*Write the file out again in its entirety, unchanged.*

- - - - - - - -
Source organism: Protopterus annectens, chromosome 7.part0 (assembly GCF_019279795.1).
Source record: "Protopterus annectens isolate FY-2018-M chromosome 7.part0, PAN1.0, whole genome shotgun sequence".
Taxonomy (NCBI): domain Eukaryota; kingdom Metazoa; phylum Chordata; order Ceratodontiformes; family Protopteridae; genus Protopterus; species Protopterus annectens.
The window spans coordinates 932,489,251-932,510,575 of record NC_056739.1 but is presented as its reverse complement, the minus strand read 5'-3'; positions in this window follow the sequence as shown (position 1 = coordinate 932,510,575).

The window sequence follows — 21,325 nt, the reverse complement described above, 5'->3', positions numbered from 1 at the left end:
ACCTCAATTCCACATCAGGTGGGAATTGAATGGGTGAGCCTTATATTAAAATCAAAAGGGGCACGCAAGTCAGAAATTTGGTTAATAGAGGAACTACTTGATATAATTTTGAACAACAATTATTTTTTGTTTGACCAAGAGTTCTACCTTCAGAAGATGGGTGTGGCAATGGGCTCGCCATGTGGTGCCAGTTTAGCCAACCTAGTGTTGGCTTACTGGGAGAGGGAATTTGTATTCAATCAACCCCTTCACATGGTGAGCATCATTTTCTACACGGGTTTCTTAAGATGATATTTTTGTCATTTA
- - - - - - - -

Source organism: Protopterus annectens, chromosome 7.part0 (assembly GCF_019279795.1).
Source record: "Protopterus annectens isolate FY-2018-M chromosome 7.part0, PAN1.0, whole genome shotgun sequence".
Taxonomy (NCBI): domain Eukaryota; kingdom Metazoa; phylum Chordata; order Ceratodontiformes; family Protopteridae; genus Protopterus; species Protopterus annectens.
The window spans coordinates 932,489,251-932,510,575 of record NC_056739.1 but is presented as its reverse complement, the minus strand read 5'-3'; positions in this window follow the sequence as shown (position 1 = coordinate 932,510,575).

The window sequence follows — 21,325 nt, the reverse complement described above, 5'->3', positions numbered from 1 at the left end:
ACCTCAATTCCACATCAGGTGGGAATTGAATGGGTGAGCCTTATATTAAAATCAAAAGGGGCACGCAAGTCAGAAATTTGGTTAATAGAGGAACTACTTGATATAATTTTGAACAACAATTATTTTTTGTTTGACCAAGAGTTCTACCTTCAGAAGATGGGTGTGGCAATGGGCTCGCCATGTGGTGCCAGTTTAGCCAACCTAGTGTTGGCTTACTGGGAGAGGGAATTTGTATTCAATCAACCCCTTCACATGGTGAGCATCATTTTCTACACGGGTTTCTTAAGATGATATTTTTGTCATTTA